Cover art for podcast Overheard at National Geographic

Overheard at National Geographic

154 EpisodesProduced by National GeographicWebsite

Come dive into one of the curiously delightful conversations overheard at National Geographic’s headquarters, as we follow explorers, photographers, and scientists to the edges of our big, weird, beautiful world. Hosted by Peter Gwin and Amy Briggs.


The Next Generation's Champion of Chimps

How do you calculate the number of chimpanzees living in the forests of Nigeria? If you’re National Geographic Explorer Rachel Ashegbofe, you listen carefully. After discovering that Nigerian chimpanzees are a genetically distinct population, Rachel began searching for their nests to study them more closely. Now she’s teaching her community how to be good neighbors to humans’ closest genetic relative—and potentially save them from extinction.


For more information on this episode, visit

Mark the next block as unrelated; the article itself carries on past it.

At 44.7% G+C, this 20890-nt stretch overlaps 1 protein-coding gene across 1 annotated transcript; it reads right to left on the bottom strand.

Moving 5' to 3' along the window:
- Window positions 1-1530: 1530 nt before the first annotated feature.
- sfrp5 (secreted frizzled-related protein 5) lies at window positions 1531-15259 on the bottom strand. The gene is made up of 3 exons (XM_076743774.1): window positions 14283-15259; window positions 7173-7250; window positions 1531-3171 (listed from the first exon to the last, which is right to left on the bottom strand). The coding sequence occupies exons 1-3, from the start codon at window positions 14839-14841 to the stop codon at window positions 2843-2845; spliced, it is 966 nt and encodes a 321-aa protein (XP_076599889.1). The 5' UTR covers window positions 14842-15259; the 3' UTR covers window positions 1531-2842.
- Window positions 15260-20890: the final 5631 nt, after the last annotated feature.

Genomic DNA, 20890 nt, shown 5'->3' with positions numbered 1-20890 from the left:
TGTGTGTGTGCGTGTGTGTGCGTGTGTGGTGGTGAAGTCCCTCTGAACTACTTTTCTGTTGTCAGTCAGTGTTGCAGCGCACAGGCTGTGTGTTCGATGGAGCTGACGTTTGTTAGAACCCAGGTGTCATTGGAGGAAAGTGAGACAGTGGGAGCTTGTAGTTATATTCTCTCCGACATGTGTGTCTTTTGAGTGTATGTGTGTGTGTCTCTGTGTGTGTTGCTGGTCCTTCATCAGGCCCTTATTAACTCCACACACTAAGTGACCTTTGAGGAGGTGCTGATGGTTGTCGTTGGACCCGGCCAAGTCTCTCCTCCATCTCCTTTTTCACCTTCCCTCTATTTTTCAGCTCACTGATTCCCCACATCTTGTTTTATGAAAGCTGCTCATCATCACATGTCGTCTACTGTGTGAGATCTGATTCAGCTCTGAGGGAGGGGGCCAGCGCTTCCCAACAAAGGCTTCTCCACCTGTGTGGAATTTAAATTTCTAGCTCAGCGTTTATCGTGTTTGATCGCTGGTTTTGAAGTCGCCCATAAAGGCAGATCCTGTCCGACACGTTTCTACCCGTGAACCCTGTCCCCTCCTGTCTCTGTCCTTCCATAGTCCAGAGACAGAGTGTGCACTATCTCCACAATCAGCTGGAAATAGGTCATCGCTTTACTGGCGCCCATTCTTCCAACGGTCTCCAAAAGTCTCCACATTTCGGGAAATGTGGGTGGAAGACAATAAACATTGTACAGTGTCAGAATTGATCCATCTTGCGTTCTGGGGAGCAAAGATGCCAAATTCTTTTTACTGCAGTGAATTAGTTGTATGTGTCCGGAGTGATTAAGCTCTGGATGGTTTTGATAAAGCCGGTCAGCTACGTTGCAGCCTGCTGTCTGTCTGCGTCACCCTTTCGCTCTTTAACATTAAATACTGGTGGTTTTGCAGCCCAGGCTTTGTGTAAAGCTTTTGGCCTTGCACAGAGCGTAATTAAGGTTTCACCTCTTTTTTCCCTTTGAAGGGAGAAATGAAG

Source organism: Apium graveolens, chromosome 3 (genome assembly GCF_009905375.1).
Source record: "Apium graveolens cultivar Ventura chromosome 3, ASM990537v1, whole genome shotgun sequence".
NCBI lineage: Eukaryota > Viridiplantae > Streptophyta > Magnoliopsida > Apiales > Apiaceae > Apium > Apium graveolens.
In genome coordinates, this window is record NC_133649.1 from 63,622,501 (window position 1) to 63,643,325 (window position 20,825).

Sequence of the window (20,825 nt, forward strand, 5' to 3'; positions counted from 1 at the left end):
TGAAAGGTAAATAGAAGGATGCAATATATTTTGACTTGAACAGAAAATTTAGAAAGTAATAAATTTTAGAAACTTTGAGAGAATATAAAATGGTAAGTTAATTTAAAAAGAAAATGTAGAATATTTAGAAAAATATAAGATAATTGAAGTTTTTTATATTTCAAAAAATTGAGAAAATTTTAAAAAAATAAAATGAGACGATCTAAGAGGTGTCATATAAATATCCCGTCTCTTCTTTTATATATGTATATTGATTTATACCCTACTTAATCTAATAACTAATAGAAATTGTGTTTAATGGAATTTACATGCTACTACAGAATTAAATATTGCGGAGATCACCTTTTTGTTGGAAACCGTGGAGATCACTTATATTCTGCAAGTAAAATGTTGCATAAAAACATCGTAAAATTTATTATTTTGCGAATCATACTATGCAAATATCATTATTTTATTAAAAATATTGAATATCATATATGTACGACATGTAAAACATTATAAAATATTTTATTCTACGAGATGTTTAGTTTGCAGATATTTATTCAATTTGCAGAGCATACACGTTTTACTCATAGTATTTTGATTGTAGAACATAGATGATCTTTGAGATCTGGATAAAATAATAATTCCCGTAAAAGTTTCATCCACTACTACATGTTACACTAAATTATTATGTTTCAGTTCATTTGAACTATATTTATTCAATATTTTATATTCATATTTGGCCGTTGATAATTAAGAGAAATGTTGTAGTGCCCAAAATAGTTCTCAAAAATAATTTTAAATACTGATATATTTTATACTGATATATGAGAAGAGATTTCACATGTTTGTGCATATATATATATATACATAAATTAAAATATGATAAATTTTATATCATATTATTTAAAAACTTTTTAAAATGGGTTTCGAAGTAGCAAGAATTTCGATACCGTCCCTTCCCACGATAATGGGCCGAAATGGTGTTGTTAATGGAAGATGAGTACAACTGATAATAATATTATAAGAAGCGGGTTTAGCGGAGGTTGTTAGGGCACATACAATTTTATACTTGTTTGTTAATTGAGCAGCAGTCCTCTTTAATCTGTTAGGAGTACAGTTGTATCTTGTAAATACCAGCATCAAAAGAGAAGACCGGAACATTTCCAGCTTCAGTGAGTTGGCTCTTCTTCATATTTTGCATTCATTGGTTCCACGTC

Want more?

Did you know that chimpanzees hunt tortoises? Catch up on all there is to know about Pan Troglodytes through National Geographic’s chimpanzee fact sheet.

Chimpanzee moms form strong bonds with their children. Take a look at some of the latest research on the social lives of chimpanzee mothers.


And for subscribers:

Travel back in time to Jane Goodall’s original 1963 article for National Geographic, just three years after she started her field research at Gombe Stream National Park. 


Or take a look at the entire National Geographic Magazine Archive.


Also explore:

Learn more about Rachel Ashegbofe’s work through the website for the South West/Niger Delta Forest Project.

Jane Goodall continues to be a conservation icon and she even has a podcast of her own called The Jane Goodall Hopecast. You can listen to the first episode here.  

For Disney+ subscribers, you can also watch National Geographic’s 2017 documentary film Jane, which features rare footage of her chimpanzee work, and 2020 film The Hope, which focuses on her career as an environmental activist. 

If you like what you hear and want to support more content like this, please consider a National Geographic subscription. Go to to subscribe today.

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